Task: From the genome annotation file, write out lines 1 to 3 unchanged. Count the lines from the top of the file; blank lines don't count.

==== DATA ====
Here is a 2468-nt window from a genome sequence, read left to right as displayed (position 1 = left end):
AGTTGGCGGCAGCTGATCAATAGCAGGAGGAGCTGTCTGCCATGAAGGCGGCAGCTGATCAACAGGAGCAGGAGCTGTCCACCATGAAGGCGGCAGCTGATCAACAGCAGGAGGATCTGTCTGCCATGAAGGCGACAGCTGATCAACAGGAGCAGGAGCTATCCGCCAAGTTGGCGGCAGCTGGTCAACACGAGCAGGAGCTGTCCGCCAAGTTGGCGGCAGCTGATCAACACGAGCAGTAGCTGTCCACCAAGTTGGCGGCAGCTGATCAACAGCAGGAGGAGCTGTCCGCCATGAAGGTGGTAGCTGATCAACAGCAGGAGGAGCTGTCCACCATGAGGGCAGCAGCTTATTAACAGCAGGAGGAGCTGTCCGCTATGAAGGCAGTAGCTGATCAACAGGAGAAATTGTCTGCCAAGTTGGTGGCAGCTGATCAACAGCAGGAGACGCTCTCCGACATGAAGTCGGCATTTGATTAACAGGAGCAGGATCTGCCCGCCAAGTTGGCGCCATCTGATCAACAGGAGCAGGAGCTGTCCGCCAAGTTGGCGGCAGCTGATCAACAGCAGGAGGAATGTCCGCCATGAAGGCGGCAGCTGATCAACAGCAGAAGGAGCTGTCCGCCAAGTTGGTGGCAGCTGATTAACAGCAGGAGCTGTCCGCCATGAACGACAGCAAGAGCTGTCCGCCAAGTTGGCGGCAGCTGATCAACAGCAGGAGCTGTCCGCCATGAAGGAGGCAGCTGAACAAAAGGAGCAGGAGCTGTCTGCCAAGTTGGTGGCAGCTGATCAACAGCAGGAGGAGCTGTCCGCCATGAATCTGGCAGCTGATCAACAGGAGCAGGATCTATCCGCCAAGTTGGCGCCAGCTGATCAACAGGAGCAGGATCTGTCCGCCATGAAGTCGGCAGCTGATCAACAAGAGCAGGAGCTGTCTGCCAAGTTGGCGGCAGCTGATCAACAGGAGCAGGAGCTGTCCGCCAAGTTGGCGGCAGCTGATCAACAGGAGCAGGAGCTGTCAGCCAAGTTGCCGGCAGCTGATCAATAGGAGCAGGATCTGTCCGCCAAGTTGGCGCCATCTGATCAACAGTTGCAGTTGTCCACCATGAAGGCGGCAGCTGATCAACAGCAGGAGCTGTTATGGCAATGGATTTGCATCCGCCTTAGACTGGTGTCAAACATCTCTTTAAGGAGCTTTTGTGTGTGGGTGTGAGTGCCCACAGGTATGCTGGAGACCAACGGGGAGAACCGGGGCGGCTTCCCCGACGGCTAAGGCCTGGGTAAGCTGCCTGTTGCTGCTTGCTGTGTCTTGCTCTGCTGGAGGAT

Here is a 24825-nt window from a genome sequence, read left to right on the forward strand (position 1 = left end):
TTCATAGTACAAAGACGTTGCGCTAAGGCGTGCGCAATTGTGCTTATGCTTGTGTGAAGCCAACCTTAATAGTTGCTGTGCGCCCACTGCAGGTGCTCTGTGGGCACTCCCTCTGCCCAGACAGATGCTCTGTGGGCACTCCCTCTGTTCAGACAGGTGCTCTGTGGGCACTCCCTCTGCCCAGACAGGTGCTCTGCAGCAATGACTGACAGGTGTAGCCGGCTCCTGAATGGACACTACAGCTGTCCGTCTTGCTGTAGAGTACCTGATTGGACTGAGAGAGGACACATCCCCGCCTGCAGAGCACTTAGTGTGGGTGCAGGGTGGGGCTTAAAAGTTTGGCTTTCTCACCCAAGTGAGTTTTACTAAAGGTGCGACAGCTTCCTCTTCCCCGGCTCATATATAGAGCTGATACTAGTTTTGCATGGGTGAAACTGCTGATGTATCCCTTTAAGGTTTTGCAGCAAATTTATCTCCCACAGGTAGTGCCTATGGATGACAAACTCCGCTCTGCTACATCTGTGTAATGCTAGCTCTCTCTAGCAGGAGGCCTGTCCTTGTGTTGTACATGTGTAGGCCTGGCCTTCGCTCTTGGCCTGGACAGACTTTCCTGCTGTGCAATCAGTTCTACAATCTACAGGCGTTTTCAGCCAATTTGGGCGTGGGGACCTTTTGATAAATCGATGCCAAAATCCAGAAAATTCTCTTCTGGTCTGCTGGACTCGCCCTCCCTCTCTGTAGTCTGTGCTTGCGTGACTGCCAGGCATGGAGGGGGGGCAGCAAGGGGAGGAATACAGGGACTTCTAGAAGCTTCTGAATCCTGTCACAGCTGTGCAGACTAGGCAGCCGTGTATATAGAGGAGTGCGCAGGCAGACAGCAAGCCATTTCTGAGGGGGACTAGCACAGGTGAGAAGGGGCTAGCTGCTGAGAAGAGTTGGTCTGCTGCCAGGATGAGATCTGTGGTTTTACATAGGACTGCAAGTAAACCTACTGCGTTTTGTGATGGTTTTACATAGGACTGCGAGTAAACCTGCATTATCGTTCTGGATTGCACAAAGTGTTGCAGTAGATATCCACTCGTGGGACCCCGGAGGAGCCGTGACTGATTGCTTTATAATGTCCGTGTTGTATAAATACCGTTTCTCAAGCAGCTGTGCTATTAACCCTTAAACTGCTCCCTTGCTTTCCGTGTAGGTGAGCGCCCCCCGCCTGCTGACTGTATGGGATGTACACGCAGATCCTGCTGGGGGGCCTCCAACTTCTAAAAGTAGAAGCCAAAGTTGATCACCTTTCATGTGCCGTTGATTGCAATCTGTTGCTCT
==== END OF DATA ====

Here is a 2468-nt window from a genome sequence, read left to right as displayed (position 1 = left end):
AGTTGGCGGCAGCTGATCAATAGCAGGAGGAGCTGTCTGCCATGAAGGCGGCAGCTGATCAACAGGAGCAGGAGCTGTCCACCATGAAGGCGGCAGCTGATCAACAGCAGGAGGATCTGTCTGCCATGAAGGCGACAGCTGATCAACAGGAGCAGGAGCTATCCGCCAAGTTGGCGGCAGCTGGTCAACACGAGCAGGAGCTGTCCGCCAAGTTGGCGGCAGCTGATCAACACGAGCAGTAGCTGTCCACCAAGTTGGCGGCAGCTGATCAACAGCAGGAGGAGCTGTCCGCCATGAAGGTGGTAGCTGATCAACAGCAGGAGGAGCTGTCCACCATGAGGGCAGCAGCTTATTAACAGCAGGAGGAGCTGTCCGCTATGAAGGCAGTAGCTGATCAACAGGAGAAATTGTCTGCCAAGTTGGTGGCAGCTGATCAACAGCAGGAGACGCTCTCCGACATGAAGTCGGCATTTGATTAACAGGAGCAGGATCTGCCCGCCAAGTTGGCGCCATCTGATCAACAGGAGCAGGAGCTGTCCGCCAAGTTGGCGGCAGCTGATCAACAGCAGGAGGAATGTCCGCCATGAAGGCGGCAGCTGATCAACAGCAGAAGGAGCTGTCCGCCAAGTTGGTGGCAGCTGATTAACAGCAGGAGCTGTCCGCCATGAACGACAGCAAGAGCTGTCCGCCAAGTTGGCGGCAGCTGATCAACAGCAGGAGCTGTCCGCCATGAAGGAGGCAGCTGAACAAAAGGAGCAGGAGCTGTCTGCCAAGTTGGTGGCAGCTGATCAACAGCAGGAGGAGCTGTCCGCCATGAATCTGGCAGCTGATCAACAGGAGCAGGATCTATCCGCCAAGTTGGCGCCAGCTGATCAACAGGAGCAGGATCTGTCCGCCATGAAGTCGGCAGCTGATCAACAAGAGCAGGAGCTGTCTGCCAAGTTGGCGGCAGCTGATCAACAGGAGCAGGAGCTGTCCGCCAAGTTGGCGGCAGCTGATCAACAGGAGCAGGAGCTGTCAGCCAAGTTGCCGGCAGCTGATCAATAGGAGCAGGATCTGTCCGCCAAGTTGGCGCCATCTGATCAACAGTTGCAGTTGTCCACCATGAAGGCGGCAGCTGATCAACAGCAGGAGCTGTTATGGCAATGGATTTGCATCCGCCTTAGACTGGTGTCAAACATCTCTTTAAGGAGCTTTTGTGTGTGGGTGTGAGTGCCCACAGGTATGCTGGAGACCAACGGGGAGAACCGGGGCGGCTTCCCCGACGGCTAAGGCCTGGGTAAGCTGCCTGTTGCTGCTTGCTGTGTCTTGCTCTGCTGGAGGAT

Here is a 24825-nt window from a genome sequence, read left to right on the forward strand (position 1 = left end):